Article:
One of the reasons why it is difficult to prevent rheumatoid arthritis is that the medical community does not know what causes it. Rheumatoid arthritis is a systemic degeneration of the cartilage in the joints. It is caused by an autoimmune response that turns the body's white blood cells against that cartilage. It is characterized by swollen, tender joints that are stiff and painful to move. This is more so after periods of inactivity such as first thing in the morning. There is no known cure for this disease and only limited treatments.
It is believed that rheumatoid arthritis is a genetic disorder. The only known risk factors are being female and being between 40 and 60 years old. This is the group most likely to develop symptoms of RA. It does also affect men, though only about 1/3 as many as women and it has been seen to develop at earlier ages. It is also sometimes seen in children. Smoking may have a casual link to the onset of symptoms, but this is not entirely certain. If it is linked to the disease somehow, this would be the only risk factor over which a person can have any control.
While we can not prevent rheumatoid arthritis, early diagnosis and treatment can help prevent joint damage. All of the current treatments are symptomatic and include anti -inflammatory medications, pain relievers, and in some cases the use of corticosteroids. Unfortunately, there is a balancing act that must take place. The goal is to slow or halt the progress of the disease while providing as much relief from pain as possible. These two goals often run counter to one another. The medications that reduce swelling and pain have side effects that can lead to more damage to the joints. The medications to prevent damaging the joint further can aggravate the pain level.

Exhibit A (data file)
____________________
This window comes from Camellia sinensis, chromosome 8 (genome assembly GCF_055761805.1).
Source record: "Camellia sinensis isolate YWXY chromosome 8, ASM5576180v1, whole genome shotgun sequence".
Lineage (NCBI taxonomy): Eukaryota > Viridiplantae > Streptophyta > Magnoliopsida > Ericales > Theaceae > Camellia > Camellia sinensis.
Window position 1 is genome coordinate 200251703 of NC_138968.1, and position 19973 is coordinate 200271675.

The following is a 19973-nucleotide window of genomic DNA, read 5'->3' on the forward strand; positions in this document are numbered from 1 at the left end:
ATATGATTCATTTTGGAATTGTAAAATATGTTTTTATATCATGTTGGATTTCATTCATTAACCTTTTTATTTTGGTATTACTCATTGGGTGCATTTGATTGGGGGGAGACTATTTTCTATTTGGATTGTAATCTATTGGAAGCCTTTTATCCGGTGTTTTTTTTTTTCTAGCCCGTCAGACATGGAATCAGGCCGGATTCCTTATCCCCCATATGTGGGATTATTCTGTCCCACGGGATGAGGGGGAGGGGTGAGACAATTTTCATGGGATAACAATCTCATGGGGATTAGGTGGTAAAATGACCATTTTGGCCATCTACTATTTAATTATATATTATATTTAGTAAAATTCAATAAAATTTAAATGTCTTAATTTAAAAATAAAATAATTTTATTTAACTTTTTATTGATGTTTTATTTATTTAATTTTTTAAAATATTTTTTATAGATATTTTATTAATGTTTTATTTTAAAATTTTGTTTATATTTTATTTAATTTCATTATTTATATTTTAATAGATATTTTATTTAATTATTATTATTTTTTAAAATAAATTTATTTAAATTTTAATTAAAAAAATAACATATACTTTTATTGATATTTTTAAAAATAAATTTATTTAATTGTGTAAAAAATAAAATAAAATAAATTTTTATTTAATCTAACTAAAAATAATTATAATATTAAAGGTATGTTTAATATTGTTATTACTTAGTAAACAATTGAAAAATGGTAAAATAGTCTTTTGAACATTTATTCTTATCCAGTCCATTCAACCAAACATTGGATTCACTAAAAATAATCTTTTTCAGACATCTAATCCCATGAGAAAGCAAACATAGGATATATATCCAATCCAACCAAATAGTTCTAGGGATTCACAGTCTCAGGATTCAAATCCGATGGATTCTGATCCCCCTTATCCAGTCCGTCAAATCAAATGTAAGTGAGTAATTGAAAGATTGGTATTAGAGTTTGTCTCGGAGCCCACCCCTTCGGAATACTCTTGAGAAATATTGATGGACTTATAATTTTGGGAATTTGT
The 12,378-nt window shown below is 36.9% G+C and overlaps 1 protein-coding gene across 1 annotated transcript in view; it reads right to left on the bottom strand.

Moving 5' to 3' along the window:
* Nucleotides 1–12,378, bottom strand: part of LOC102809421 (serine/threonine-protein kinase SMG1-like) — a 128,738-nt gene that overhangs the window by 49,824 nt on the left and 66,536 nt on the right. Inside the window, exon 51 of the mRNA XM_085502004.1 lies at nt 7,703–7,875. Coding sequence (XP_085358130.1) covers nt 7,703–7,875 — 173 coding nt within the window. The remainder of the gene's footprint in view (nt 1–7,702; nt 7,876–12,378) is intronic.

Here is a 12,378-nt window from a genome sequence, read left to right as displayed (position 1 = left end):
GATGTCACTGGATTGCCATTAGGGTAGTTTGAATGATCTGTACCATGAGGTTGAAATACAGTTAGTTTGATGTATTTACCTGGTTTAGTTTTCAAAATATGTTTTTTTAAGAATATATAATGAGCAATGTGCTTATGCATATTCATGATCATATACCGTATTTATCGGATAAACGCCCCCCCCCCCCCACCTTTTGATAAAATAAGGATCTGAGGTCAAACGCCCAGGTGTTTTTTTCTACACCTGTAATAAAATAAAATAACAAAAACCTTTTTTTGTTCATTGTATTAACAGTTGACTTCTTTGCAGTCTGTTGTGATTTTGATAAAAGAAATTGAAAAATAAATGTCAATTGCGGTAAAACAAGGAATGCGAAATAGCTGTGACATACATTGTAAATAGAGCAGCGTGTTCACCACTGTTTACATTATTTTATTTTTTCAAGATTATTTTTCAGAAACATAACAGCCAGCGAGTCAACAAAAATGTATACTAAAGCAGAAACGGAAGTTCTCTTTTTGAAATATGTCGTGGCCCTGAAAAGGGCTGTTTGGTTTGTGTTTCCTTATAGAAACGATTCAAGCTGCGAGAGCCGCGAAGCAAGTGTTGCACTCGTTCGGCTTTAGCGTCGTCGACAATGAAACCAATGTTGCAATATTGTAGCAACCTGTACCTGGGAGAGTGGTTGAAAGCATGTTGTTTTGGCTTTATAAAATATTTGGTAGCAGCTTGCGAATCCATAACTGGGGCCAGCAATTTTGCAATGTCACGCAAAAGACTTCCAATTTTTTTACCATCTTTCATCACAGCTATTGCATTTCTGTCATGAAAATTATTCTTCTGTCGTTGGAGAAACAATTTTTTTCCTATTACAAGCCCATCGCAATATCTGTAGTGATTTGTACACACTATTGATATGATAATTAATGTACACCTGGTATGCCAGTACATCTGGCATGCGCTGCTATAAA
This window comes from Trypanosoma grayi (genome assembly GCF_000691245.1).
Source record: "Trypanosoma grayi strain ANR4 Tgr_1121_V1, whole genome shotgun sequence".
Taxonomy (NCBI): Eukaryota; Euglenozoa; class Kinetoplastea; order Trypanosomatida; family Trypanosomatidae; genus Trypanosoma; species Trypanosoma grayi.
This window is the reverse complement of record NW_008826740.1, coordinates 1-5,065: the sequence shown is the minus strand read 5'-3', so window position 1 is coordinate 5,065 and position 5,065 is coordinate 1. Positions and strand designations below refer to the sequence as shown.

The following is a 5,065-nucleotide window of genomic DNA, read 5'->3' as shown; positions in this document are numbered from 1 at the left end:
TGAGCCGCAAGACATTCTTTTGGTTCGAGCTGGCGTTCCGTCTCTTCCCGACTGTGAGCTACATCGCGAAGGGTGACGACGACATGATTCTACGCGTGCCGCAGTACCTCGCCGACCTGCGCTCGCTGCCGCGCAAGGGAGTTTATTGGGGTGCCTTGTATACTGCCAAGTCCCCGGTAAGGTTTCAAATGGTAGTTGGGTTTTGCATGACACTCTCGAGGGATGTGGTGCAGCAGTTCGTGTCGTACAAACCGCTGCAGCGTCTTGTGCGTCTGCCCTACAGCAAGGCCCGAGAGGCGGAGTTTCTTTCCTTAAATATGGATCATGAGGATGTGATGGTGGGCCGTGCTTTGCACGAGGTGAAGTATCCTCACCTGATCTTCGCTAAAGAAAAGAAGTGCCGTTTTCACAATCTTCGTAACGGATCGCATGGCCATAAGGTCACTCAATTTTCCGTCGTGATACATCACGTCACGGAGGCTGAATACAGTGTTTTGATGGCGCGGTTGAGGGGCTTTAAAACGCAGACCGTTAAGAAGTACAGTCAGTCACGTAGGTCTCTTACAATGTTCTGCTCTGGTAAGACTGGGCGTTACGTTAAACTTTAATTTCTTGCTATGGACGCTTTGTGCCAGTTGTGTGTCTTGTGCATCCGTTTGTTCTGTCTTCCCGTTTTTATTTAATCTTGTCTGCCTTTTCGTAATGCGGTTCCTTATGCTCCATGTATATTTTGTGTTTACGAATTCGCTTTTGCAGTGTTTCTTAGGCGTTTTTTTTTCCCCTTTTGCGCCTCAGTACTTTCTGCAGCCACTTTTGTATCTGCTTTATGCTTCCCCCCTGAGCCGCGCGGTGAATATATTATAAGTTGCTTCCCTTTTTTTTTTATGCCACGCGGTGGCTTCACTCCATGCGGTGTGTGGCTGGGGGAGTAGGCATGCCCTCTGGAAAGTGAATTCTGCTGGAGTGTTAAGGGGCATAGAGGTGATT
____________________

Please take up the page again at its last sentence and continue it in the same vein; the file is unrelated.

Untreated, rheumatoid arthritis is a highly degenerative disease that can progress to a point that leaves a person bedridden in later life. In addition to the medical treatments listed above, occupational and physical therapy is prescribed to improve or maintain range of motion and flexibility. Therapy can consist of exercises to strengthen the muscles around the joints. Other exercises will push the limits of mobility. The goal is to maintain the ability to function in daily life. This is literally a case of use it or lose it as allowing the joints to stiffen can lead to permanent and total disability.
Medical science is progressing rapidly with discoveries of new genetic markers for certain disorders and therapies designed to change certain genetic conditions. At the present time, there is no cure and no known method to prevent rheumatoid arthritis. The best one can hope for is to be able to recognize the signs and symptoms early and seek medical help to limit or prevent a portion of the joint damage caused by RA. Physical or occupational therapy and a mix of anti-inflammatory and pain medications are the best means available to treat the symptoms at this time.